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How to Edit the Windows Vista Hosts File?

written by: Mark Muller•edited by: Tricia Goss•updated: 4/8/2010

This article explains the purpose of the Windows Host file, including editing or correcting Host file entries. This article applies to Windows 2000, XP and Vista. Users of Windows Vista need to know, and will be shown how to make modifications to the host file using Notepad in administrator mode.

  • slide 1 of 5

    What is the Hosts File?

    When you enter a Web site address in your browser, your computer starts the process of resolving the domain name (e.g. www.BrightHub.com) to its IP address (e.g. 66.165.142.74). If for a given domain name your computer finds an entry is the Hosts file the name, resolution does not involve a DNS Server but returns the IP address found in the Hosts file.

    In the dynamic World Wide Web it is usually better to leave the name resolution process to the DNS servers which are constantly updated. However, in a number of cases it makes sense correcting Windows Hosts files.

  • slide 2 of 5

    Example Windows Hosts File

    The Hosts file is located in the %WinDir% directory, usually C:\Windows\System32\drivers\etc. It can be opened with a text editor such as notepad. Please find below the content of a Windows Vista default Hosts file:

    # Copyright (c) 1993-2006 Microsoft Corp.

    # This is a sample HOSTS file used by Microsoft TCP/IP for Windows.

    # This file contains the mappings of IP addresses to host names. Each

    # entry should be kept on an individual line. The IP address should

    # be placed in the first column followed by the corresponding host name.

    # The IP address and the host name should be separated by at least one

    # space.

    # Additionally, comments (such as these) may be inserted on individual

    # lines or following the machine name denoted by a '#' symbol.

    # For example:

    # 102.54.94.97 rhino.acme.com # source server

    # 38.25.63.10 x.acme.com # x client host

    127.0.0.1 localhost

    ::1 localhost

  • slide 3 of 5

    Adding an Entry to Hosts File

    127.0.0.1 is the loop-back IP address of your local computer. So if we inserted the fictive domain UglyAdServer.com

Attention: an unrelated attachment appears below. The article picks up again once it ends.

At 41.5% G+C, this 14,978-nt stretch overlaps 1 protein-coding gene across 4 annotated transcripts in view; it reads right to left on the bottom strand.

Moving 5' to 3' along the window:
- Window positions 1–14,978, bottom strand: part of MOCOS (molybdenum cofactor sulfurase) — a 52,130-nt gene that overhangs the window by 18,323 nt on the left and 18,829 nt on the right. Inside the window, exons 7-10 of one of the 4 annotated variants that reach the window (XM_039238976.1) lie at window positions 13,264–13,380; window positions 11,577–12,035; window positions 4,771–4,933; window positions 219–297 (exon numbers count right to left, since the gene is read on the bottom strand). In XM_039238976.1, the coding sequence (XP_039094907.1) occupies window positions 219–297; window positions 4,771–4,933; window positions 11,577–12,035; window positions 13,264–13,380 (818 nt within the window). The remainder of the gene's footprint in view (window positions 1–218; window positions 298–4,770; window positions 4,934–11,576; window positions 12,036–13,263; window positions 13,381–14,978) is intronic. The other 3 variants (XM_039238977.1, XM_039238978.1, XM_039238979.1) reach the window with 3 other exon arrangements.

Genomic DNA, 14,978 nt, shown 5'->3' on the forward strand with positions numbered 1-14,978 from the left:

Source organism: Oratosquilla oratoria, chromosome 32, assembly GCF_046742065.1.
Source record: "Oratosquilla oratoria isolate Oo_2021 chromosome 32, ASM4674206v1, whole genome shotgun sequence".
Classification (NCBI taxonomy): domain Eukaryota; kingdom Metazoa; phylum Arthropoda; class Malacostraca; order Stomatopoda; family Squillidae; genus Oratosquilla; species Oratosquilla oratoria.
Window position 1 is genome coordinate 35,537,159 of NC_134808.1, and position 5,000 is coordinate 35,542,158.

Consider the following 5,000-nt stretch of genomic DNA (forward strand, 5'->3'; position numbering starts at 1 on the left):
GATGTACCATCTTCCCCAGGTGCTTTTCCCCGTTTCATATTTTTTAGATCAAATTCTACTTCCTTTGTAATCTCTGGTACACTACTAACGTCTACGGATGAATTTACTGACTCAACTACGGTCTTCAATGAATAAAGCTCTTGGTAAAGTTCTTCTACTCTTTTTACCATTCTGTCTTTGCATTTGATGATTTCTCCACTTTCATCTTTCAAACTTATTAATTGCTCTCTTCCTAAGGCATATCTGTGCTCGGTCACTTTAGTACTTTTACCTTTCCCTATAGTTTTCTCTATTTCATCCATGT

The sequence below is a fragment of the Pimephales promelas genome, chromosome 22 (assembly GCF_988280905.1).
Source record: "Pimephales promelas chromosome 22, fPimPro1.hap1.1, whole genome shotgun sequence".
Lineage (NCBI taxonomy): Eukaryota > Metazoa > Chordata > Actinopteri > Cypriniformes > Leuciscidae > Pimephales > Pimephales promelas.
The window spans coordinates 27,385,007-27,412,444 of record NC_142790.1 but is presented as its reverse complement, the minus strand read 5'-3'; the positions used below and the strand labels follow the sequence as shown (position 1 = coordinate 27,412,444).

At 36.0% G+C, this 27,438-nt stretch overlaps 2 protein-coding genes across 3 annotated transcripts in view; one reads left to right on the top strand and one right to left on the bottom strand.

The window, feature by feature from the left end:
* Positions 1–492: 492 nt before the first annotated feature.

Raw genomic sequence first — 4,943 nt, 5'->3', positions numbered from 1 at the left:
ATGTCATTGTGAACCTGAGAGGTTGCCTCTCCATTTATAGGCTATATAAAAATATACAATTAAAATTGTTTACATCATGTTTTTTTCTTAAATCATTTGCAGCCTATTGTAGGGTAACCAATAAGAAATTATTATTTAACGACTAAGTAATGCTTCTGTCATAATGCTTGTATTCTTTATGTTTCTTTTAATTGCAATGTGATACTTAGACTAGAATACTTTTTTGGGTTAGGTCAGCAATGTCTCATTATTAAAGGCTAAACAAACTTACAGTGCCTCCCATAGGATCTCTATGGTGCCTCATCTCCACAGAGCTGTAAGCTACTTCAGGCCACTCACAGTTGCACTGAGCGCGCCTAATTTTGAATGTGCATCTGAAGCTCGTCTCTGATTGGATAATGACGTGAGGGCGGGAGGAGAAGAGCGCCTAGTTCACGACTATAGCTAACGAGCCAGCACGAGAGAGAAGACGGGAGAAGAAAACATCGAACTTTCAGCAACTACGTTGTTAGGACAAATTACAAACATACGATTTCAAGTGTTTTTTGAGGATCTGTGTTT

127.0.0.1 www.UglyAdServer.com

    127.0.0.1 UglyAdServer.com

    we could prevent nasty ads from showing up while browsing the Web, or stop malicious software from phoning home for example. That way you can in fact block access to all websites using Hosts files. Just make sure you really want to block a domain or send your Web requests to a hard-coded IP-address (e.g. 102.54.94.97 for rhino.acme.com ).

  • slide 4 of 5

    Correcting Hosts Files

    Assume rhino.acme.com, the example domain Microsoft has put in the Hosts file, was a bogus entry and not commented out. Each time you entered rhino.acme.com in your browser you could be taken to a phishing site! Therefore, you would correct suspicious entries in Hosts files by adding a # or deleting the line.

    By the way: Top Anti-Spyware/Antivirus programs such as Webroot 6.1 featured in Bright Hub's review Webroot AntiVirus with AntiSpyware 6.1 prevent unauthorized modification of your Hosts file.

  • slide 5 of 5

    Correcting the Windows Vista Hosts Files

    To make any corrections to Windows Vista Hosts files, one has to open Notepad in Administrator mode: Right-click %SystemRoot%\system32\notepad.exe and select Run as administrator; the %SystemRoot% folder usually is C:\Windows. Then go to %WinDir% \System32\drivers\etc and make any modifications you want to Hosts files. Don’t forget to save your modifications using File --> Save!

    For more on Windows Host File tweaking, read Modifying the Hosts File in Windows Vista.

References

  • Author's own experience